Texas Archives War

Following Mexican depredations into Texas in 1842, President Sam Houston deemed the still-frontier town of Austin to be in danger of falling into enemy hands. Therefore he ordered the removal of the seat of government, as well as all of its records, from Austin to Houston. This provoked a blustery response from the citizens of Austin known as the Archives War.

On Houston’s first attempt to obtain the papers peaceably, several of the Austinites showed their contempt by shaving the mains and tails of the horses of Houston’s messengers. Undeterred, Houston sent an armed force of thirty men on a follow-up attempt to retrieve the records.

When Houston’s men arrived on the morning of December 29, 1842, they drove their wagons directly to the Land Office building where the records were kept. The Austinites quickly assembled a retaliatory force, charged a cannon, and aimed it at Houston’s men. Mrs. Angelina Eberly, proprietress of a local boarding house, is credited as the one who touched off the cannon. Aside from some damage to the building, the cannon had little effect and no one was hurt. Houston’s men managed to finish loading their wagons and leave town with their cargo.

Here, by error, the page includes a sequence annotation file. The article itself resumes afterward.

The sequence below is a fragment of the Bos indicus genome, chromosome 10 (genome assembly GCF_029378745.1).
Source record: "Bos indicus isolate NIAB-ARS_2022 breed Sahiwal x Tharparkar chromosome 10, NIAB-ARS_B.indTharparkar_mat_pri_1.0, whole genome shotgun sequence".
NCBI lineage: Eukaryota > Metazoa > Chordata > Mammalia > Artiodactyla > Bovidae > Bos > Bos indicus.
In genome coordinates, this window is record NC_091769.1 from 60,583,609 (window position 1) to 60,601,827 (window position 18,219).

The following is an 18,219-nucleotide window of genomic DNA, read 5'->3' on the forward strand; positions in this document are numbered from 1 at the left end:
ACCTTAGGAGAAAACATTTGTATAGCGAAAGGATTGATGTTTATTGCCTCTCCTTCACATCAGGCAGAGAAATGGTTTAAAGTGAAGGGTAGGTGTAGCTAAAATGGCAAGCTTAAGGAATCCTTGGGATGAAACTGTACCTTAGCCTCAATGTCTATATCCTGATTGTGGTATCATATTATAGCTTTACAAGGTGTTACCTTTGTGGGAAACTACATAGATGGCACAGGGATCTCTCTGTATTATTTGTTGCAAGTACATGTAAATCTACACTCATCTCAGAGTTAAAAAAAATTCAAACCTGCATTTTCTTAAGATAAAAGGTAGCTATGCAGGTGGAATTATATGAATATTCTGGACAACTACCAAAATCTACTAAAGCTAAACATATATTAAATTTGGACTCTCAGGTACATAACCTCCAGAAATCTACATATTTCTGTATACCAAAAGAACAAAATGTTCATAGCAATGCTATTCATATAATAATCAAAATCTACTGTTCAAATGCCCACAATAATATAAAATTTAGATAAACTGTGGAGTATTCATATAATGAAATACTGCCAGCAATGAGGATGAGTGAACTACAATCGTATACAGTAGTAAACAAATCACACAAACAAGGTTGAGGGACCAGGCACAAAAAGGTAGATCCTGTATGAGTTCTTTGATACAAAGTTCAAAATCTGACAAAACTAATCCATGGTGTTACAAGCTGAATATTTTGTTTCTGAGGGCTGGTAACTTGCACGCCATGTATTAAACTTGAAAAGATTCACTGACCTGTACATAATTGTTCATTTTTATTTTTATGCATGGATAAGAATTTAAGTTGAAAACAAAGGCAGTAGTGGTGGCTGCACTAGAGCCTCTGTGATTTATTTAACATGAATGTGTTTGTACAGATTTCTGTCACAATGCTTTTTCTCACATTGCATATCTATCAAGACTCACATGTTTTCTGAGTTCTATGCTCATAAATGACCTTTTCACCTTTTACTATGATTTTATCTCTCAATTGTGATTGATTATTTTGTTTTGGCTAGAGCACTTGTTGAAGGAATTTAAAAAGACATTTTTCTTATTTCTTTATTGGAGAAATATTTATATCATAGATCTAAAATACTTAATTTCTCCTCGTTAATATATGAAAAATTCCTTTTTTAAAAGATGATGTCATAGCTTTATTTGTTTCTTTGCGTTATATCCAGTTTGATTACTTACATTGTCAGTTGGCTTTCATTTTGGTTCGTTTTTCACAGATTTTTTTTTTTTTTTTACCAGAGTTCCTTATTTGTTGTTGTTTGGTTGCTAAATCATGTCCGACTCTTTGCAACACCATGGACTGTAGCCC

Austin citizens were as determined as Houston. They pursued and surrounded Houston’s forces that night some eighteen miles east of town. After considerable threats and verbal exchanges, the archives were returned to Austin the following morning. Thus ended the Archive War, decisive though bloodless.

About Lyman

Lyman Hardeman has held a deep interest in Texas history. He spent his youth in College Station, Texas and received a degree in Electrical Engineering at Texas A&M in 1966. In 1995, Lyman created Lone Star Junction, a popular Texas history website that later merged with TexasProud.com. Lyman is a life member of the Texas State Historical Association and the author of Texas A&M The First 25 Years.